With the formation of the European Union, followed by positive developments witnessed until the advent of ‘Euro and Schengen’, the disposition of each element working independently was not in place; it rather operated on interests and clear agreements.
The steps were sustained after the establishment of the coal and steel agreements, and it remained coordinated as demanded by the political situation of that time until the European Union became what it is now. The account might be different based on the narrative of different times, although it remains a unique bloc with the ability to accomplish relative massive achievements. The Euro and Schengen are absolutely the most important of its achievements.
In the Gulf “Despisement” Council that started its activities in 1980s, member states have yet to make any achievement that is of essence to their nations, except few agreements, which each of the countries could have signed without necessarily joining any regional bloc. (In fact, allowing passage of GCC nationals with personal identities is the most important of the little achievements…)
This is a confirmation that the council consists of Gulf countries that cannot reach an agreement through institutional activities or a clearly specified system. It is rather an affair of each country warbling from outside the tunnel. Mutual struggle is the most prominent fact that the Council Secretary General is unable to play his role of dousing tension among member states, whether in the crisis of 2014 or the current one. The in-house crises among leaders are more than crises among countries!
Many people criticize what they described as “silence of the Secretary General Dr Abdul-Lateef Bin Rashid Al-Zayani to the escalating differences among member states and his failure to act positively and effectively to resolve the situation, so they consider the council as having no Secretary General”.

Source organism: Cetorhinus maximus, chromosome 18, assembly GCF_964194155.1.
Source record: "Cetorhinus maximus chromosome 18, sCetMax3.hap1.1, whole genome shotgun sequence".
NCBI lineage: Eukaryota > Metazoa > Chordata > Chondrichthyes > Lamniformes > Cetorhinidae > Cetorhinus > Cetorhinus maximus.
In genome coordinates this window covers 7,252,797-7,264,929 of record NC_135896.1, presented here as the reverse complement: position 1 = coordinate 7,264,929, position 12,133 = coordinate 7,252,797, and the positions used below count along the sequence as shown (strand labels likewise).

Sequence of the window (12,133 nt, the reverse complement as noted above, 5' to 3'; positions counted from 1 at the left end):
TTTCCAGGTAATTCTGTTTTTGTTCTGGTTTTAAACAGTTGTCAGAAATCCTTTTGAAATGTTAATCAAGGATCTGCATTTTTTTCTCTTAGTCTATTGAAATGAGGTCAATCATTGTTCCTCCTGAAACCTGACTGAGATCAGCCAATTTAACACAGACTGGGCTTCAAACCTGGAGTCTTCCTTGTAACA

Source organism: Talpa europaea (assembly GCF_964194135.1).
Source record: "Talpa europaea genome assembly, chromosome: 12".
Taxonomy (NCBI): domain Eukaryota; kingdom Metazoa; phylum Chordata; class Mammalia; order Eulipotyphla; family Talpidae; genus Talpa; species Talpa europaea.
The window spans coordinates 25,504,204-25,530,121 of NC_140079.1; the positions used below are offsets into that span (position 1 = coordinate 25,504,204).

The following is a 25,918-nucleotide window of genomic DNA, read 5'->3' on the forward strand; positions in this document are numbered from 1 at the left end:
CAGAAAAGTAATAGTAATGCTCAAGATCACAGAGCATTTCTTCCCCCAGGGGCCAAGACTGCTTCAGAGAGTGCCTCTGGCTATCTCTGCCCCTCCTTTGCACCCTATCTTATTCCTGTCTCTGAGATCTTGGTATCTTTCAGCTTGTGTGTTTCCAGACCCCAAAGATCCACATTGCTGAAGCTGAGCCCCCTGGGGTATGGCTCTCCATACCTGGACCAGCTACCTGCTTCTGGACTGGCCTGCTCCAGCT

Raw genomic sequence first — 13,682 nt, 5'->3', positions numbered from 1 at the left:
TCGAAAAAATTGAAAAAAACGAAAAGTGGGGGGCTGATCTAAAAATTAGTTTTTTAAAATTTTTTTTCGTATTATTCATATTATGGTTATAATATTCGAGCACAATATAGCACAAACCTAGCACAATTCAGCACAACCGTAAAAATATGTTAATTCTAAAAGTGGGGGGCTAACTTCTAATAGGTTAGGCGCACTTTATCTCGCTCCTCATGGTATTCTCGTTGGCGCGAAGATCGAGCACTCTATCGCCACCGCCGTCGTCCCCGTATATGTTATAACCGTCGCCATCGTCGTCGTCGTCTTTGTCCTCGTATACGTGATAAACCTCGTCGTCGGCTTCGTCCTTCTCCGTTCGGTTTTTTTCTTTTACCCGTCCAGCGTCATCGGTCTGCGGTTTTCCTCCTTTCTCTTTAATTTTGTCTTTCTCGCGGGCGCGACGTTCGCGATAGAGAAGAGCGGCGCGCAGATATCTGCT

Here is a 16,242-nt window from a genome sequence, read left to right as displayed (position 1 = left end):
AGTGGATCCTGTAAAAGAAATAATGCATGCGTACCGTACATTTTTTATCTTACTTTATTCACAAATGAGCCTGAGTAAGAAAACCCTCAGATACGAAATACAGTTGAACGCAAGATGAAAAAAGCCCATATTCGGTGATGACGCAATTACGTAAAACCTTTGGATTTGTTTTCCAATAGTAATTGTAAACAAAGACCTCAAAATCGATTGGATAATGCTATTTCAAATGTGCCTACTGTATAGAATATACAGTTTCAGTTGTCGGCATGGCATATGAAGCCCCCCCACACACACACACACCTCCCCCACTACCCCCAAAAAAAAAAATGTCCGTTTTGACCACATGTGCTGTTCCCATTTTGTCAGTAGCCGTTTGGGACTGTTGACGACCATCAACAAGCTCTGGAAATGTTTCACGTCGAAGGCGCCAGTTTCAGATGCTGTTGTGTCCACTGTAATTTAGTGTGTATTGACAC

The truth of the matter is: the Secretary General is no more than a senior official whose prerogatives are limited to specific administration and protocol, so it is unfair to burden him beyond his prerogatives. For this reason, there no institutional solution is lacking for the crises among GCC countries.
The problems are now tilting toward ‘kinsfolk-based’ solutions rather political. It could have been built on the foundations and clauses of understanding clear to everybody, and it doesn’t matter whether the solutions are done publicly or in camera. The most essential part is that those solutions should be in line with generally acceptable rules.
The sustainability of any integral relationship is based on clarity and organized agreements. However, spontaneity and lack of clear vision cannot solve any problem or untie any lock. The kinsfolk’s solutions may be useful today, but it can’t guarantee a clear and convincing commitment.
“A state is better governed which has few laws, and those laws are strictly observed” (Rene Descartes).
By Yousef Awadh Al-Azmi